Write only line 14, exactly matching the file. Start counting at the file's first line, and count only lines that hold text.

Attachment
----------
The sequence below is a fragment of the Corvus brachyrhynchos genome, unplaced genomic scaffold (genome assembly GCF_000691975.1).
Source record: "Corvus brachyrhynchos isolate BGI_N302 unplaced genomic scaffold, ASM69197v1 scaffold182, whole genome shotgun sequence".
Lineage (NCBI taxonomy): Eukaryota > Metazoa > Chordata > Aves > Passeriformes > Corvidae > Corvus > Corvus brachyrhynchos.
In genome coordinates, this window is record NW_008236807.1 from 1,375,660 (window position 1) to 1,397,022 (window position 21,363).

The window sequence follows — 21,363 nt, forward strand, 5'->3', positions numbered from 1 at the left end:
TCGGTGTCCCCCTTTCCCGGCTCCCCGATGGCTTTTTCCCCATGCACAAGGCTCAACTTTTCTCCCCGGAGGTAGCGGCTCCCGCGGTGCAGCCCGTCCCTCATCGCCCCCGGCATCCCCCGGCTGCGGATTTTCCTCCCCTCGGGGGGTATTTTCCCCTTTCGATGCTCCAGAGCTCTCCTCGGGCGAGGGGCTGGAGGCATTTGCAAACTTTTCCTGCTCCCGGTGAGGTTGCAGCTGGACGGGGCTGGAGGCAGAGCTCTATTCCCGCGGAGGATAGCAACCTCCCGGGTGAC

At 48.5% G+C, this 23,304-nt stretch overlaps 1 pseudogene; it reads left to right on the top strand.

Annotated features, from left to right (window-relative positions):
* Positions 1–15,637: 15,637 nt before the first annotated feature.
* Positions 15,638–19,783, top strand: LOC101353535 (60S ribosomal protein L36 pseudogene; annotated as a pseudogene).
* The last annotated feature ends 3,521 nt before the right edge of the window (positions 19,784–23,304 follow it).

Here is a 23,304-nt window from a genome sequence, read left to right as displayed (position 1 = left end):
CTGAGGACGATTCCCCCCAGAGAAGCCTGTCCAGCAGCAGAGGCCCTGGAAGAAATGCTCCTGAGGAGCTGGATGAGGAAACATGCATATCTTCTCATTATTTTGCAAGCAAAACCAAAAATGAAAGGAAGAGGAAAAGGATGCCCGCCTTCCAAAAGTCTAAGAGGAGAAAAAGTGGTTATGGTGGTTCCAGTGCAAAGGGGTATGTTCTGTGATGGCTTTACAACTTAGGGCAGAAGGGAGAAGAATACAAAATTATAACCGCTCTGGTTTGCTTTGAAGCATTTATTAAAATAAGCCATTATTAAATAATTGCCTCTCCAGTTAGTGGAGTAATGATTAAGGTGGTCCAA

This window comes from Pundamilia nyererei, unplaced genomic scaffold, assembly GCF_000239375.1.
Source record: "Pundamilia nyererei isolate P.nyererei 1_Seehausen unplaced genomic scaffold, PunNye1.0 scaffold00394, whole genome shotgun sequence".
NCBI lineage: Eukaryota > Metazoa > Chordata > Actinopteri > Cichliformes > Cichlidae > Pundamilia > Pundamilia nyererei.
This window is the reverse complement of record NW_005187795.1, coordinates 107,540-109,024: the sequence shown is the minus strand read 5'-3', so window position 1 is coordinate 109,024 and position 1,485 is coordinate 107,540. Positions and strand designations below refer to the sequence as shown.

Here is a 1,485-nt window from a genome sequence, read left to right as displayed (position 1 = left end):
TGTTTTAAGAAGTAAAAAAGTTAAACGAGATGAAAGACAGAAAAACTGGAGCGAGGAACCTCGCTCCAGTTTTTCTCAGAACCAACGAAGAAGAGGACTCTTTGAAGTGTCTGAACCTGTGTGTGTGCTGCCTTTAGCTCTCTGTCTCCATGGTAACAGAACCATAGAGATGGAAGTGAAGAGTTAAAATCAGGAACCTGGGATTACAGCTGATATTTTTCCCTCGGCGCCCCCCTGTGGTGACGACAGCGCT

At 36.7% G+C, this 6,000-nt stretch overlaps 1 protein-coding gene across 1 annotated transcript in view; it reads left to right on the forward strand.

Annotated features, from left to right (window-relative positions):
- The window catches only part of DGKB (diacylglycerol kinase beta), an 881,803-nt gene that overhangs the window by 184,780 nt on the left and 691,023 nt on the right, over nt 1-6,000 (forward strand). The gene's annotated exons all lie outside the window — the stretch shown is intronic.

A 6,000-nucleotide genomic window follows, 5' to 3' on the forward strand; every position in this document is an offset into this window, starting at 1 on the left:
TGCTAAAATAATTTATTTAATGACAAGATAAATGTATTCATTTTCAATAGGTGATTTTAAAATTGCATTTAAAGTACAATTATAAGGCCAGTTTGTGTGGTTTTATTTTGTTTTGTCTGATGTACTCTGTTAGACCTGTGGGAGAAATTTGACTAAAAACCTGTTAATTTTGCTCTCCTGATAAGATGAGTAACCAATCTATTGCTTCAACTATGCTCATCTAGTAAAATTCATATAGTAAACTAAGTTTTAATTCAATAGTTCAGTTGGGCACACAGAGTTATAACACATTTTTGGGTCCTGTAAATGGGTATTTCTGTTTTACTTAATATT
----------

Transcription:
This window comes from Pundamilia nyererei, unplaced genomic scaffold, assembly GCF_000239375.1.